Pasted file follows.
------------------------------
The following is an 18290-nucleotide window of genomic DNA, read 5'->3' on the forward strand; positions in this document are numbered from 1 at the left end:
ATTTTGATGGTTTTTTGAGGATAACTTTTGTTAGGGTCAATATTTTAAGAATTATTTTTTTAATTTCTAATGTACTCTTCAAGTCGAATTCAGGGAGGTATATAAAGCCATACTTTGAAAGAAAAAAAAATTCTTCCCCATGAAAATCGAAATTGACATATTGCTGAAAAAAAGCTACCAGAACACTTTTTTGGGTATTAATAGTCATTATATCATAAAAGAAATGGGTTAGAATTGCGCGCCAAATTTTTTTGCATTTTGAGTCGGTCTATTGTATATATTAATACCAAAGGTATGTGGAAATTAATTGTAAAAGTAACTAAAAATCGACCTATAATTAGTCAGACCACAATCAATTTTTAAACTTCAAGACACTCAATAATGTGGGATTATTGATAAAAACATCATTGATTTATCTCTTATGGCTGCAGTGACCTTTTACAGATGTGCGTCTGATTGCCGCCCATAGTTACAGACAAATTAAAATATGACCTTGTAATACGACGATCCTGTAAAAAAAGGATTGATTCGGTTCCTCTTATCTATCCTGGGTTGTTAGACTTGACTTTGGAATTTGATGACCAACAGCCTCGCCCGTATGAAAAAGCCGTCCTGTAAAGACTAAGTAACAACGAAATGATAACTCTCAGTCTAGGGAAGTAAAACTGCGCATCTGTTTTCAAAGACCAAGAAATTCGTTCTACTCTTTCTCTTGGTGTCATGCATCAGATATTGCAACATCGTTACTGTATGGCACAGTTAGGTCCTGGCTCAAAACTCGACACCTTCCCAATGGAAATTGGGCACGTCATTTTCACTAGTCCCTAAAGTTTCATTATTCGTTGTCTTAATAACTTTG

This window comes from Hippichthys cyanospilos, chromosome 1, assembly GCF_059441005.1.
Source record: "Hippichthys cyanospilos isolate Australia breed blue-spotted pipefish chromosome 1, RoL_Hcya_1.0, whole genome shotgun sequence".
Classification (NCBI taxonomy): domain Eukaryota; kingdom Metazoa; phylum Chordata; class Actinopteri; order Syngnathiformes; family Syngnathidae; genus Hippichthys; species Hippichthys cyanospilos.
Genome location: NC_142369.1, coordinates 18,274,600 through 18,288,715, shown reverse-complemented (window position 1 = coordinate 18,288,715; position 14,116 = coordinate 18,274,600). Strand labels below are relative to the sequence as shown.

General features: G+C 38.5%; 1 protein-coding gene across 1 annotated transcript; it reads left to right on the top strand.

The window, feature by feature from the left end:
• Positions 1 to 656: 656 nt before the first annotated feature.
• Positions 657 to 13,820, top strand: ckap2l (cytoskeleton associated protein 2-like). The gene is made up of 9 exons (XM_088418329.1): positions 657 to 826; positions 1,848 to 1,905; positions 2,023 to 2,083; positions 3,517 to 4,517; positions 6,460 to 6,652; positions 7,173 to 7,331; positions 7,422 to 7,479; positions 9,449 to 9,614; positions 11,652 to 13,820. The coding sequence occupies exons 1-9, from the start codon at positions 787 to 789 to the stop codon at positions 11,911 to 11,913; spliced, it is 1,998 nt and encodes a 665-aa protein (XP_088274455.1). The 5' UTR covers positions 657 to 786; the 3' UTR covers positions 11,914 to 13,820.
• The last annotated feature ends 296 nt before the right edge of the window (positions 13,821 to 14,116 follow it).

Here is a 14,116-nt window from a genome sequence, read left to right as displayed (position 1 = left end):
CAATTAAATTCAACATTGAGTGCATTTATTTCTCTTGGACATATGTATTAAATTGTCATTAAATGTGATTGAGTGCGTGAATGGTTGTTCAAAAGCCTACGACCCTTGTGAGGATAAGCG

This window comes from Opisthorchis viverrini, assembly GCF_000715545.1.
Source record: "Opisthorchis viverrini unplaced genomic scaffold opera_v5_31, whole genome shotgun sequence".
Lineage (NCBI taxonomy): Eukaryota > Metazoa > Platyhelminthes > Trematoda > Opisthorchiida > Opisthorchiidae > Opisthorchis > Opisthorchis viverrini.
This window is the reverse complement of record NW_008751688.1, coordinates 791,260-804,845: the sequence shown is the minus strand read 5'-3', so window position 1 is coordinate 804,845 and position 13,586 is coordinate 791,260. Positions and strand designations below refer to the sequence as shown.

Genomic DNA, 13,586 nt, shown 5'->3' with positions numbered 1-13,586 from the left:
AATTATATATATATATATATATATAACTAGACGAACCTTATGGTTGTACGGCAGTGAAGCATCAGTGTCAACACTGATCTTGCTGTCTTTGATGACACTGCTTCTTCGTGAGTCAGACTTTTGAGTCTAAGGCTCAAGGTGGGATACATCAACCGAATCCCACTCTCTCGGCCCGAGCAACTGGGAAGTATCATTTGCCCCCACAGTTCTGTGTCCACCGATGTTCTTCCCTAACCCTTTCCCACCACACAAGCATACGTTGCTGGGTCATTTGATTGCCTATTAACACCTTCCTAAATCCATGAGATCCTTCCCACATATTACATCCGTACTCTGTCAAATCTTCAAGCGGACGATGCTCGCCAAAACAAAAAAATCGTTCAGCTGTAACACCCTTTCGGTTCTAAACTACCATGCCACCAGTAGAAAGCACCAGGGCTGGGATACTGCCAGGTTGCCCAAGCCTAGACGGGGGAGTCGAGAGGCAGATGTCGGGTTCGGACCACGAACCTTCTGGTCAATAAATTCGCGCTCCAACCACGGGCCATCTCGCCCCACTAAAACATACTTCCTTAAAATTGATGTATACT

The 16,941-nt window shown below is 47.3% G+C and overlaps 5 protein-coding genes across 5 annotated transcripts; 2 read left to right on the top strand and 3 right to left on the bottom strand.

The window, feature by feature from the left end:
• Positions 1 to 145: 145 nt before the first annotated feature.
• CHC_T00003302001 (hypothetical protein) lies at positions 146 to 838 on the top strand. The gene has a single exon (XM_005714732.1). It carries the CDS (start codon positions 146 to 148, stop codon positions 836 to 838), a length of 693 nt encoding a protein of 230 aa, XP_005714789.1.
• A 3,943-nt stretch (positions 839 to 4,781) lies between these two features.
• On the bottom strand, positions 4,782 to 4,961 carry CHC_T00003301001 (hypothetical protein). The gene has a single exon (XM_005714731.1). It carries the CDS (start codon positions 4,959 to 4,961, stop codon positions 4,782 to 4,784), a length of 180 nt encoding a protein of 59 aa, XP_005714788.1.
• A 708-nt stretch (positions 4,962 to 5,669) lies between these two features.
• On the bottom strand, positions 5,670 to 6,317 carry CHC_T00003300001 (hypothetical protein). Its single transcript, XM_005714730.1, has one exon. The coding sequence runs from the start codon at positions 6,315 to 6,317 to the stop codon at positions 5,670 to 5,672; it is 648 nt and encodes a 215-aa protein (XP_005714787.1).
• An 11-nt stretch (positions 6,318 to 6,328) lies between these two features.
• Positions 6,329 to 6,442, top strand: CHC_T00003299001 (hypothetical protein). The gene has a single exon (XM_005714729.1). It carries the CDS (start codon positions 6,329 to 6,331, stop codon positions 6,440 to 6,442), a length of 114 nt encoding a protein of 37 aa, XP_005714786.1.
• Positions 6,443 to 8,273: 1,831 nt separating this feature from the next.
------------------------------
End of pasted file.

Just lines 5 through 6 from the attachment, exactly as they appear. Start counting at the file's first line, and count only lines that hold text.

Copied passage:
Classification (NCBI taxonomy): domain Eukaryota; kingdom Metazoa; phylum Chordata; class Actinopteri; order Syngnathiformes; family Syngnathidae; genus Hippichthys; species Hippichthys cyanospilos.
Genome location: NC_142369.1, coordinates 18,274,600 through 18,288,715, shown reverse-complemented (window position 1 = coordinate 18,288,715; position 14,116 = coordinate 18,274,600). Strand labels below are relative to the sequence as shown.